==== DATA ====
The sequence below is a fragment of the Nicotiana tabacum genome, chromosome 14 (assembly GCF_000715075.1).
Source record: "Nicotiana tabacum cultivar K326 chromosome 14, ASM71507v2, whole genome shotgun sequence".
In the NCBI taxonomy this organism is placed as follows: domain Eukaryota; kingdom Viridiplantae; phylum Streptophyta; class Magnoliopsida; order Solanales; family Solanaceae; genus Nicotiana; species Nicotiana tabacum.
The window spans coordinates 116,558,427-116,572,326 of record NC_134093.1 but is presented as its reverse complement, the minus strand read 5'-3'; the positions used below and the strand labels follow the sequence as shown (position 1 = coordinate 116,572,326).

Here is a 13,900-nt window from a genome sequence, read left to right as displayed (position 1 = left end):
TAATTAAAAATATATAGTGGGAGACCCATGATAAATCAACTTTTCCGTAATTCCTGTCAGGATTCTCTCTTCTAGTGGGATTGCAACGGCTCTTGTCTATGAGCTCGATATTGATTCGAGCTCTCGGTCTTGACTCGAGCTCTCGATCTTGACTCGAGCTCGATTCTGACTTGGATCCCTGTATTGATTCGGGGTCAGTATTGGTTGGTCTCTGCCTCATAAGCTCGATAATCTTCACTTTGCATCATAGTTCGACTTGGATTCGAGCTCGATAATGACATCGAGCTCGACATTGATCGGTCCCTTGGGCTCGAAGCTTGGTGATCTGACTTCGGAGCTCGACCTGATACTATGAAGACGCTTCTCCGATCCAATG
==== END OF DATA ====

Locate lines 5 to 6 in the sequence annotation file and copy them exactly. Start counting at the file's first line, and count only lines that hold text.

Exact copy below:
Here is a 13,900-nt window from a genome sequence, read left to right as displayed (position 1 = left end):
TAATTAAAAATATATAGTGGGAGACCCATGATAAATCAACTTTTCCGTAATTCCTGTCAGGATTCTCTCTTCTAGTGGGATTGCAACGGCTCTTGTCTATGAGCTCGATATTGATTCGAGCTCTCGGTCTTGACTCGAGCTCTCGATCTTGACTCGAGCTCGATTCTGACTTGGATCCCTGTATTGATTCGGGGTCAGTATTGGTTGGTCTCTGCCTCATAAGCTCGATAATCTTCACTTTGCATCATAGTTCGACTTGGATTCGAGCTCGATAATGACATCGAGCTCGACATTGATCGGTCCCTTGGGCTCGAAGCTTGGTGATCTGACTTCGGAGCTCGACCTGATACTATGAAGACGCTTCTCCGATCCAATG